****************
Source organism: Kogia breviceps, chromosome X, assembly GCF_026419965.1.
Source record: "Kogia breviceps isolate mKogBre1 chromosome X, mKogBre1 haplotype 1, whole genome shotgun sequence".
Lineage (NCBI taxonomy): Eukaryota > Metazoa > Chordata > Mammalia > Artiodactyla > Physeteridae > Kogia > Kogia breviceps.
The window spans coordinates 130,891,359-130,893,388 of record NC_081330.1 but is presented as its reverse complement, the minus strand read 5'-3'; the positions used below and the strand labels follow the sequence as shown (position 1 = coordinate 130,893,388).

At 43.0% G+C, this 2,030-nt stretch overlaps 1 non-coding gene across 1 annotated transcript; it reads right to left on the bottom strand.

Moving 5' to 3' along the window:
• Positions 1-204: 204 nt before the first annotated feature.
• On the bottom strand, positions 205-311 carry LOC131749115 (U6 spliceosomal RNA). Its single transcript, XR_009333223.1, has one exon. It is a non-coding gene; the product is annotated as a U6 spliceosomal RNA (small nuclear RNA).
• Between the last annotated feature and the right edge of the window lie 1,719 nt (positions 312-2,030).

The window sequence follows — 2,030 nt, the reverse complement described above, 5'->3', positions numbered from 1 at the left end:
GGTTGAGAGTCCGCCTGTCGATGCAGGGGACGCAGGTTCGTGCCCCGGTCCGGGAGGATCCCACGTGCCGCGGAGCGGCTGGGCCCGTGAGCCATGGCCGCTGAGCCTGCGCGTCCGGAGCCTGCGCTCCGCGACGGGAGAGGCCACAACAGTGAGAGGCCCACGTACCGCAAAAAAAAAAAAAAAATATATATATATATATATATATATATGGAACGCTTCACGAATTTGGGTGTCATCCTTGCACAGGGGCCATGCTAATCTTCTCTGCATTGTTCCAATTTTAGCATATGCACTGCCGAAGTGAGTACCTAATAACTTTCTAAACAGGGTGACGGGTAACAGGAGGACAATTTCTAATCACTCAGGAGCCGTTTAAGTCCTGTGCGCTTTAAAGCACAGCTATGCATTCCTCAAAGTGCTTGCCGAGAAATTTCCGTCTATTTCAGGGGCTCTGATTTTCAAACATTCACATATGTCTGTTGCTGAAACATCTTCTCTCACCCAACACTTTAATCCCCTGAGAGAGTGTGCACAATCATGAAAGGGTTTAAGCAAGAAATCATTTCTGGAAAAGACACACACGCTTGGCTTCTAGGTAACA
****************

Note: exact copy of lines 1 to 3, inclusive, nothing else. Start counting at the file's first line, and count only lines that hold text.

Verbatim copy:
Source organism: Kogia breviceps, chromosome X, assembly GCF_026419965.1.
Source record: "Kogia breviceps isolate mKogBre1 chromosome X, mKogBre1 haplotype 1, whole genome shotgun sequence".
Lineage (NCBI taxonomy): Eukaryota > Metazoa > Chordata > Mammalia > Artiodactyla > Physeteridae > Kogia > Kogia breviceps.